My Mother’s Life


A photo of my mother with her five children

My mother was a strong woman. There is no doubt about that. Looking back, I would often wonder how Mother managed to take care of me and my siblings. That was no easy task especially during the difficult times during and after World War II. She did all those without our father, who was drafted into the army and was missing after the war.

Born in 1905, Mother was also a child when the First World War started and hard times befell Germany. She managed to live through two horrific wars and survive despite the scarcity of food and money.

Mother’s father was a carpenter and he owned a furniture factory which manufactures grandfather clocks, while her mother was a seamstress. Mother used to tell us a story about how difficult it was during those days. Since her father was the breadwinner, he will need to eat something nourishing so he can continue to work hard. So, if her mother was able to buy a fish, her father would eat the fish and the children got to lick its tail to flavor the potatoes they ate. Not very appetizing is it?

After WWI, the people managed to rebuild their lives. Mother became a seamstress and a children’s clothes designer. She got a job working in a company that manufactured apparel. The owner was a Jew. One day, her father’s factory burned down. It was the second time this had happened in a period of a few years, and the family faced more hardship. Arson was suspected, but they never found out who did it.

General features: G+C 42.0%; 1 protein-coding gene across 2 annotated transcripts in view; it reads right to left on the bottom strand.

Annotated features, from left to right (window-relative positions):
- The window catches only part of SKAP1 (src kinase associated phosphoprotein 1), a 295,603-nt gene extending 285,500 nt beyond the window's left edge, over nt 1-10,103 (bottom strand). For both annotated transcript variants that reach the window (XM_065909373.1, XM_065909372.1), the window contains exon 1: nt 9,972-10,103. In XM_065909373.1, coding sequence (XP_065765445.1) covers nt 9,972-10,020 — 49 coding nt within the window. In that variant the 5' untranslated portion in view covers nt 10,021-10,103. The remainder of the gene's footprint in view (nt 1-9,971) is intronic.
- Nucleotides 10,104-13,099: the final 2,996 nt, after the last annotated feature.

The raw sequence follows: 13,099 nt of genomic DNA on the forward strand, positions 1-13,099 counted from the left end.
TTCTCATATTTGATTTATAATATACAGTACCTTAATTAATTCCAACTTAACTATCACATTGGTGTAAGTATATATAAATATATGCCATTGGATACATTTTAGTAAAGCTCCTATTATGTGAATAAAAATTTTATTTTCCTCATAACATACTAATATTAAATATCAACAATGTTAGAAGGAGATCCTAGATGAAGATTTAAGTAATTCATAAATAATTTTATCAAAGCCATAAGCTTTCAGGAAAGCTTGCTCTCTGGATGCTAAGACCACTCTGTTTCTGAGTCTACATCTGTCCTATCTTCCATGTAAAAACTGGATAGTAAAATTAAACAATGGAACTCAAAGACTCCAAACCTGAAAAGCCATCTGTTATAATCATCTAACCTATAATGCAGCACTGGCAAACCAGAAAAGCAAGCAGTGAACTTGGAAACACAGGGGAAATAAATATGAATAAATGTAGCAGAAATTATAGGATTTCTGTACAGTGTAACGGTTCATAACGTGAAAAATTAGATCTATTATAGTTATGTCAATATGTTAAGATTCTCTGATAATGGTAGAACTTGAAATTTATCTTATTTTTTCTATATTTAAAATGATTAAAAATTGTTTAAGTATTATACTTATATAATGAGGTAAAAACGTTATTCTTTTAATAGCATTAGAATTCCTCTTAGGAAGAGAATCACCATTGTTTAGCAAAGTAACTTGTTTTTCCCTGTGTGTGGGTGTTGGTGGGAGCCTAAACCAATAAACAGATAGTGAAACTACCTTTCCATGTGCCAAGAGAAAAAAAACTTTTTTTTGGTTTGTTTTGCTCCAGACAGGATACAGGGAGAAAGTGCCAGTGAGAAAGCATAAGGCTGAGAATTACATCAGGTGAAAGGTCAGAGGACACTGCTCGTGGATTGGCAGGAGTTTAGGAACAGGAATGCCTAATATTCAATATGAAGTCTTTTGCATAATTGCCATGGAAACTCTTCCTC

Decades later, as I was reading The Rise and Fall of the Third Reich, I recalled my mother’s story and I came to realize something. Mother has done the forbidden. She had worked in a factory owned by a Jew, and as a result, her father’s factory was burned down. Of course, her parents never made the connection because they were honest, peaceful people.

You have to remember that the political propaganda against Jews were on an all-time high during the decades following WWI. The Nazis actively discouraged Germans from entering Jewish places of work.

In January 1945, Mother’s life changed forever. Germany was at war and she had to take care of five young children without the help of her husband. Mother would fight for our survival. And later in life, I found myself fighting for my own peace of mind.


Anneros Valensi was born in Falkenau, Silesia, East Germany in 1938. She was just six years old when the war and its fallout struck her and her family. Valensi became a registered nurse and in 1961 she moved to London, England working for Standard Telephone & Cables as stewardess on the company plane. While living there, she was hired by Trans World Airlines to train as flight attendant and in 1966 she immigrated to America. She has two children and three grandchildren and currently lives in New York.

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